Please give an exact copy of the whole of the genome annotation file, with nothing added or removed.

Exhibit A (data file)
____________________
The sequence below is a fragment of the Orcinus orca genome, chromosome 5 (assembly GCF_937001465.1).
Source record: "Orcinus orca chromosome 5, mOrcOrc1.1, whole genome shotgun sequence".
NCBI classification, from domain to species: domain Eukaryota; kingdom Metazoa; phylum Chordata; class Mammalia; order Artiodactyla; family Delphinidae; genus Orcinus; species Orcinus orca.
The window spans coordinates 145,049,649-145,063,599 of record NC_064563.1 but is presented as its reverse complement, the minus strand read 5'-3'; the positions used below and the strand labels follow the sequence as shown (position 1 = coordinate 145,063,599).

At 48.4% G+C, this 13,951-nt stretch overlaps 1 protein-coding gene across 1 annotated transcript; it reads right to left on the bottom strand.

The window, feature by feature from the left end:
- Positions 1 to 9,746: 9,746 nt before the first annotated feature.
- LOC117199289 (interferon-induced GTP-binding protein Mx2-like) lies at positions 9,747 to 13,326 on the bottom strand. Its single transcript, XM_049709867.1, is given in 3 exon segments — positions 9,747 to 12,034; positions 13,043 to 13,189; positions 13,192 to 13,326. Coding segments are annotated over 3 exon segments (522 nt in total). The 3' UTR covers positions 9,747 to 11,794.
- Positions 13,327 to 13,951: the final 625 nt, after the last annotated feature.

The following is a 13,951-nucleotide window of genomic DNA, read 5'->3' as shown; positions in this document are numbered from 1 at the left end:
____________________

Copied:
The sequence below is a fragment of the Orcinus orca genome, chromosome 5 (assembly GCF_937001465.1).
Source record: "Orcinus orca chromosome 5, mOrcOrc1.1, whole genome shotgun sequence".
NCBI classification, from domain to species: domain Eukaryota; kingdom Metazoa; phylum Chordata; class Mammalia; order Artiodactyla; family Delphinidae; genus Orcinus; species Orcinus orca.
The window spans coordinates 145,049,649-145,063,599 of record NC_064563.1 but is presented as its reverse complement, the minus strand read 5'-3'; the positions used below and the strand labels follow the sequence as shown (position 1 = coordinate 145,063,599).

At 48.4% G+C, this 13,951-nt stretch overlaps 1 protein-coding gene across 1 annotated transcript; it reads right to left on the bottom strand.

The window, feature by feature from the left end:
- Positions 1 to 9,746: 9,746 nt before the first annotated feature.
- LOC117199289 (interferon-induced GTP-binding protein Mx2-like) lies at positions 9,747 to 13,326 on the bottom strand. Its single transcript, XM_049709867.1, is given in 3 exon segments — positions 9,747 to 12,034; positions 13,043 to 13,189; positions 13,192 to 13,326. Coding segments are annotated over 3 exon segments (522 nt in total). The 3' UTR covers positions 9,747 to 11,794.
- Positions 13,327 to 13,951: the final 625 nt, after the last annotated feature.

The following is a 13,951-nucleotide window of genomic DNA, read 5'->3' as shown; positions in this document are numbered from 1 at the left end: